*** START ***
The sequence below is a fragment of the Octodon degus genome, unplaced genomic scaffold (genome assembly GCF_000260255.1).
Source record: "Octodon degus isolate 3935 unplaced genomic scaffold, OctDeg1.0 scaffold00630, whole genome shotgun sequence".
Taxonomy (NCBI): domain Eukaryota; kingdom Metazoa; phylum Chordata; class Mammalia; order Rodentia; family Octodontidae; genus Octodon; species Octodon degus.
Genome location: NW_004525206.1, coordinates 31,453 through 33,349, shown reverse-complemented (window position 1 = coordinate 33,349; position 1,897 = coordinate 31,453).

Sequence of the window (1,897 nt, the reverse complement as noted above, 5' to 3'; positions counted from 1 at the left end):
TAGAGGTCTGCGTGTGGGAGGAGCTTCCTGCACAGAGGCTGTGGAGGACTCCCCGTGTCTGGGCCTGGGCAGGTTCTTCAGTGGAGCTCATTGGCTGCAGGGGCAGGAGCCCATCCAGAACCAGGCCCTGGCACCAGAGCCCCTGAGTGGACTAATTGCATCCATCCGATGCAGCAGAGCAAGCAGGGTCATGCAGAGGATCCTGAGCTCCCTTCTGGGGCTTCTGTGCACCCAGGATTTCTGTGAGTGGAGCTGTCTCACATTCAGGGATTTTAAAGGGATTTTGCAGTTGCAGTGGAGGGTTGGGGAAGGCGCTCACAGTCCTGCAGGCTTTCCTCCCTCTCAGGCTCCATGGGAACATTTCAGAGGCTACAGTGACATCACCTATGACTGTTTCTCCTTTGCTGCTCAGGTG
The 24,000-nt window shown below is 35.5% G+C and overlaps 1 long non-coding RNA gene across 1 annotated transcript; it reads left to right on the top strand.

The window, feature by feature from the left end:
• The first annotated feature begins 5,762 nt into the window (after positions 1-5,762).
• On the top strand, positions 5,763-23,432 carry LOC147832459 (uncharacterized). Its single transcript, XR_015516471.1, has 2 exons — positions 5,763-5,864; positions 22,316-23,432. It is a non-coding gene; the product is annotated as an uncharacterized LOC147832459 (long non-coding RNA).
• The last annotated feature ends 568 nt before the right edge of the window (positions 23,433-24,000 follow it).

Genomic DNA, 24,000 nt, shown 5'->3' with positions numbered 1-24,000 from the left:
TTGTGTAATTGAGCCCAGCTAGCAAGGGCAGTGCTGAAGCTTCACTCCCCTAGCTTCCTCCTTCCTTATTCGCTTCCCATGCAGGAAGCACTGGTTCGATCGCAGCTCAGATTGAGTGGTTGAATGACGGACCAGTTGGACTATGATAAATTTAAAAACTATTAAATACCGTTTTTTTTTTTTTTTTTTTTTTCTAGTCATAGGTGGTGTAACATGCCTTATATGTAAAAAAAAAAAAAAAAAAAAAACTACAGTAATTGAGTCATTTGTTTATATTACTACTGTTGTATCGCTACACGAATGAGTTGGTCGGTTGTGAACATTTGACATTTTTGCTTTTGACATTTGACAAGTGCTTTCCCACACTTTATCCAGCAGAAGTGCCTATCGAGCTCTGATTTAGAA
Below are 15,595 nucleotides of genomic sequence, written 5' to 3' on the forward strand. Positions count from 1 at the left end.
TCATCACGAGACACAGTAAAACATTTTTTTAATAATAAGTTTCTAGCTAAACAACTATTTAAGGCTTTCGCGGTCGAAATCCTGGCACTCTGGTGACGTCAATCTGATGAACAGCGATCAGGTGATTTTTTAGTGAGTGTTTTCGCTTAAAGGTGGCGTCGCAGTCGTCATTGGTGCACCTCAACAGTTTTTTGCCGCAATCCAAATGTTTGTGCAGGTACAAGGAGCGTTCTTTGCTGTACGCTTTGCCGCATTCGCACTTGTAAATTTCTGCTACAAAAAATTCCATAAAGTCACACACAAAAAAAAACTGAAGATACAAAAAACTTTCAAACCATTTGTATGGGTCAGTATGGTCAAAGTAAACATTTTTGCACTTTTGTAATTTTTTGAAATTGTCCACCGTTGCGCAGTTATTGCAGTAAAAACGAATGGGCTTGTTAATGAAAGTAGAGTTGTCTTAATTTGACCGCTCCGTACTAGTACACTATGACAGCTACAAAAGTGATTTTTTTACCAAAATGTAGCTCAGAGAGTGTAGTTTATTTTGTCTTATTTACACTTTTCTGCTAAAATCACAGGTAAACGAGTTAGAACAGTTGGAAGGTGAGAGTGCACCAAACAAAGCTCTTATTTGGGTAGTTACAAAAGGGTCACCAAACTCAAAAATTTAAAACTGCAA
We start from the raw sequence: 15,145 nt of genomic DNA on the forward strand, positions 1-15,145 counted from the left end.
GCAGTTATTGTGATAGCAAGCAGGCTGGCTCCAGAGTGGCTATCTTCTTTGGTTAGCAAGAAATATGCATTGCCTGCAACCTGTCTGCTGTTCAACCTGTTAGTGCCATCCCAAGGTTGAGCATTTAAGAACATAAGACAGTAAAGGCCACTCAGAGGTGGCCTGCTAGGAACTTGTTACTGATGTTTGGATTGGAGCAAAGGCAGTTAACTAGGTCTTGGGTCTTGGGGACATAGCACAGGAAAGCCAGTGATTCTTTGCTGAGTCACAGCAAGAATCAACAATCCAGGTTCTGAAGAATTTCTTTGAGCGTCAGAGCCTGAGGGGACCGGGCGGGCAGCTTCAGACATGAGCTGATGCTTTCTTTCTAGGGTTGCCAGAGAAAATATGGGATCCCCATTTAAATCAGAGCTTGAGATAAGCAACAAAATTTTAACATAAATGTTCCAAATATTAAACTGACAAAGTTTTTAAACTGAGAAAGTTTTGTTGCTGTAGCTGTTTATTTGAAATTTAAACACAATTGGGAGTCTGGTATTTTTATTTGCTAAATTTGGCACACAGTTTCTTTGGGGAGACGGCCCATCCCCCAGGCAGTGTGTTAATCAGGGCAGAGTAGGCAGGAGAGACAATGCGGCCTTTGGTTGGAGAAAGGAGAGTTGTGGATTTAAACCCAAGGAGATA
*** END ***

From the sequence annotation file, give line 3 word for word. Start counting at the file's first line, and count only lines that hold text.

Taxonomy (NCBI): domain Eukaryota; kingdom Metazoa; phylum Chordata; class Mammalia; order Rodentia; family Octodontidae; genus Octodon; species Octodon degus.